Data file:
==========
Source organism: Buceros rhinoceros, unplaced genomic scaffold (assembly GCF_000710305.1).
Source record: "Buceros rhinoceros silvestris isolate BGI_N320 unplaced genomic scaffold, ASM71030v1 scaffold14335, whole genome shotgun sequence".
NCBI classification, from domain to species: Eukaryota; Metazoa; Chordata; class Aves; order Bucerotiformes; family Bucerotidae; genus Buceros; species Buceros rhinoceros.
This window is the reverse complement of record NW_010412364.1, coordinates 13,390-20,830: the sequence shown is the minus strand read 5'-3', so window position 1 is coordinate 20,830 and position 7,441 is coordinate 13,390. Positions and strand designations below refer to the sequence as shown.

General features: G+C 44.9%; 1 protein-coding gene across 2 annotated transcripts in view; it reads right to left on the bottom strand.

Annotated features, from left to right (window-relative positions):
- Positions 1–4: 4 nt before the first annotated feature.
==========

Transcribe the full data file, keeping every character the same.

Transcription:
Source organism: Buceros rhinoceros, unplaced genomic scaffold (assembly GCF_000710305.1).
Source record: "Buceros rhinoceros silvestris isolate BGI_N320 unplaced genomic scaffold, ASM71030v1 scaffold14335, whole genome shotgun sequence".
NCBI classification, from domain to species: Eukaryota; Metazoa; Chordata; class Aves; order Bucerotiformes; family Bucerotidae; genus Buceros; species Buceros rhinoceros.
This window is the reverse complement of record NW_010412364.1, coordinates 13,390-20,830: the sequence shown is the minus strand read 5'-3', so window position 1 is coordinate 20,830 and position 7,441 is coordinate 13,390. Positions and strand designations below refer to the sequence as shown.

General features: G+C 44.9%; 1 protein-coding gene across 2 annotated transcripts in view; it reads right to left on the bottom strand.

Annotated features, from left to right (window-relative positions):
- Positions 1–4: 4 nt before the first annotated feature.